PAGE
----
Working to end child maltreatmentFebruary 16, 2022
How can child maltreatment be prevented?
That was the subject of a 60-minute virtual talk, on February 22, 2022, by Nicole Catherine, scientific director for the BC Healthy Connections Project and Christine Schwartz, adjunct professor with the Children’s Health Policy Centre.
They were speaking with just over 200 practitioners attending a virtual conference titled “A multidisciplinary approach to child maltreatment — a path to healing,” sponsored by the Vancouver-based Sophie’s Place Child & Youth Advocacy Centre.
Speaking on the prevalence, risks and outcomes of child maltreatment, Schwartz told the group that one in three Canadians has experienced some form of maltreatment in childhood and that the COVID pandemic has only increased the risk. “Families being isolated in their homes, especially during periods in which schools have been closed, have come at a great cost to children,” she said.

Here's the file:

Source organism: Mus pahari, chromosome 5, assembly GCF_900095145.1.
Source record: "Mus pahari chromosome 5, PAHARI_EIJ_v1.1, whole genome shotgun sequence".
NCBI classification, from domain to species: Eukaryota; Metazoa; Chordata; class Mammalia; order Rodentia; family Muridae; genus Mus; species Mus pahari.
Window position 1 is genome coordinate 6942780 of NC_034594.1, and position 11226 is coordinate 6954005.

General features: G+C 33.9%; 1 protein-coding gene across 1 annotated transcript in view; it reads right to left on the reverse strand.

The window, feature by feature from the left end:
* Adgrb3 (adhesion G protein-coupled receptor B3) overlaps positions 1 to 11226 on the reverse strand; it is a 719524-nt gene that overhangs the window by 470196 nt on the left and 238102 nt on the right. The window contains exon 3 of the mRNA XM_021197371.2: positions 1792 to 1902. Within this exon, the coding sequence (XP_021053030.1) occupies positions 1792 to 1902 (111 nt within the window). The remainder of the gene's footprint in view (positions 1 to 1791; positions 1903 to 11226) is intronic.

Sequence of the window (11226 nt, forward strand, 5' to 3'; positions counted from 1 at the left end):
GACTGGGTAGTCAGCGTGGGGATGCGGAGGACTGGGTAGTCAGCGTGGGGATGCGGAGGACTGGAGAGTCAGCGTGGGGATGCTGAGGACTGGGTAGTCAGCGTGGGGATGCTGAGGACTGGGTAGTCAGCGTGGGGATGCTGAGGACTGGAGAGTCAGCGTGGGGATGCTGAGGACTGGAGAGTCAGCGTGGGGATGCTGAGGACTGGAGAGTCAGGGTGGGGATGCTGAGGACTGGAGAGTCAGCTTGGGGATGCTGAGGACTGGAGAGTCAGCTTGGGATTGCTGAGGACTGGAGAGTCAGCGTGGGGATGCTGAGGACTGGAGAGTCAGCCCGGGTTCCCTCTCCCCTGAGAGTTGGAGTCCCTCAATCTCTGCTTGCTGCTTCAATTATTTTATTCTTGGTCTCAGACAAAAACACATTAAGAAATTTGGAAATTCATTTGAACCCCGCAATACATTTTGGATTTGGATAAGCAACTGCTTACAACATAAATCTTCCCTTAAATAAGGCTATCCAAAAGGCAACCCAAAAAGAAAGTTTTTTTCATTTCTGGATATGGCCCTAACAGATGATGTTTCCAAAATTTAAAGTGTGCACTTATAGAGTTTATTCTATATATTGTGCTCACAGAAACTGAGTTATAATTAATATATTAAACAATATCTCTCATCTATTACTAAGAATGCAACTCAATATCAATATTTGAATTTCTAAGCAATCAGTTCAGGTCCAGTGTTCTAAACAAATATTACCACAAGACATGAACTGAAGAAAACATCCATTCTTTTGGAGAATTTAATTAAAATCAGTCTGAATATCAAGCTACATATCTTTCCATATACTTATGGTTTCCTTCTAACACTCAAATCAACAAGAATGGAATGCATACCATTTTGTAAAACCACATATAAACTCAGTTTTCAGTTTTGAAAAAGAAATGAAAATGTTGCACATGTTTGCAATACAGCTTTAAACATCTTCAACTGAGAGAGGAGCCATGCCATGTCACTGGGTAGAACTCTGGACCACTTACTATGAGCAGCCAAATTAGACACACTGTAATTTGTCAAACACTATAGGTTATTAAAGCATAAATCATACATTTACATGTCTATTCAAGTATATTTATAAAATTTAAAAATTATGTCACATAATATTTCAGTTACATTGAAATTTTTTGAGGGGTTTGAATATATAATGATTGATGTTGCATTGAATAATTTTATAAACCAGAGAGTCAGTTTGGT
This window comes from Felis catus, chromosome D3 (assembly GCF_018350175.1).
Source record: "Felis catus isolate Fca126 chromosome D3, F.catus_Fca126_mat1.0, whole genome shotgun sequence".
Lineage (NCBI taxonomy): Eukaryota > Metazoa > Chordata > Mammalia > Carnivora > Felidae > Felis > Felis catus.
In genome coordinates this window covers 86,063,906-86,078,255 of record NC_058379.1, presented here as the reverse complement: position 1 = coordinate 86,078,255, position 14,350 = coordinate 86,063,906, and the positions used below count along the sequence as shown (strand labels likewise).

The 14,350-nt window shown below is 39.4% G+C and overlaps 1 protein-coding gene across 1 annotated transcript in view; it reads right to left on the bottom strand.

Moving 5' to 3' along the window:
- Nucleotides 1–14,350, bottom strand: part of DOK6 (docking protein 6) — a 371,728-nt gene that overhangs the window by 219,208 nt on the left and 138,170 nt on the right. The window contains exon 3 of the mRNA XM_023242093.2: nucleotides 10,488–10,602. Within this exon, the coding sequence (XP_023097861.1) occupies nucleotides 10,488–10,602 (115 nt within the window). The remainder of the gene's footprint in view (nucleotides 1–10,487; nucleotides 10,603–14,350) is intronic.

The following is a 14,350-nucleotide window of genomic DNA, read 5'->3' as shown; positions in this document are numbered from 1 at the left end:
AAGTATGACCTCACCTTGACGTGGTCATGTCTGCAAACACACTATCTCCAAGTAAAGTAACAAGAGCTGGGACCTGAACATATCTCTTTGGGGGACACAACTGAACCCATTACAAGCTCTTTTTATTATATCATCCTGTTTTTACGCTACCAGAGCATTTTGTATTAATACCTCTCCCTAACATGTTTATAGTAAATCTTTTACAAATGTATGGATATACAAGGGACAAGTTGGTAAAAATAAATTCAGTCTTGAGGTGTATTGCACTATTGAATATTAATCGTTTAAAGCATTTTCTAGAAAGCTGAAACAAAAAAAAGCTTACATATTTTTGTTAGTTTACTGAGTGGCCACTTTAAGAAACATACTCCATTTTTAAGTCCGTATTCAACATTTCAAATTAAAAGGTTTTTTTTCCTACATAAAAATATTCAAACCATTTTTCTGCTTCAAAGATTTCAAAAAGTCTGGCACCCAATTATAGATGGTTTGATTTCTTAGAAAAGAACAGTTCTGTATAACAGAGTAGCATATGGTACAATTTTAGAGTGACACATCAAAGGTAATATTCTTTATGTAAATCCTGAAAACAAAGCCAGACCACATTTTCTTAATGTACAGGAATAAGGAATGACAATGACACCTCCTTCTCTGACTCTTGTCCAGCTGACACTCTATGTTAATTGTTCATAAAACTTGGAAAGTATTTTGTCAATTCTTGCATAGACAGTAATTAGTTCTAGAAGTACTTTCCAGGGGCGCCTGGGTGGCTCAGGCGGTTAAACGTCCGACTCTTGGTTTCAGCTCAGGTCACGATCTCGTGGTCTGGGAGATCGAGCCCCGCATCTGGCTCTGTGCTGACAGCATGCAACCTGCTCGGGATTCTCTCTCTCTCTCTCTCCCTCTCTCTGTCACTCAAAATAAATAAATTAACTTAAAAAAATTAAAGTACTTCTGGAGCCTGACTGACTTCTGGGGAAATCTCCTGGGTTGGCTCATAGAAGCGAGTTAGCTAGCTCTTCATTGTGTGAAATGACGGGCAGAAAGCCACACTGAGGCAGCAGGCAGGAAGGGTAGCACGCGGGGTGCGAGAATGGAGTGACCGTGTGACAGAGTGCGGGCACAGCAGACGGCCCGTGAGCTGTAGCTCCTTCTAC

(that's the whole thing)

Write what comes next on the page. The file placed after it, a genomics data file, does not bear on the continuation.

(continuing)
Schwartz also discussed a systematic review of maltreatment prevention programs, citing strong evidence that child maltreatment can be prevented. She also noted that, home-visiting programs, like Nurse-Family Partnership, “provide needed supports to address family socioeconomic disadvantage, promote parenting skills and help children flourish.”
Nicole Catherine then summarized the early results of a recent BC-based scientific evaluation of the Nurse-Family Partnership. Findings of the BC Healthy Connections Project have shown that Health Authorities successfully reached the population that the program is designed to benefit and that it helped reduce prenatal substance use. Findings on child maltreatment and developmental outcomes, as well as maternal life course are anticipated later in 2022.
“To prevent child maltreatment, we must invest in programs that start early, in pregnancy and ensure that we reach underserved children and families who can benefit the most,” Catherine said.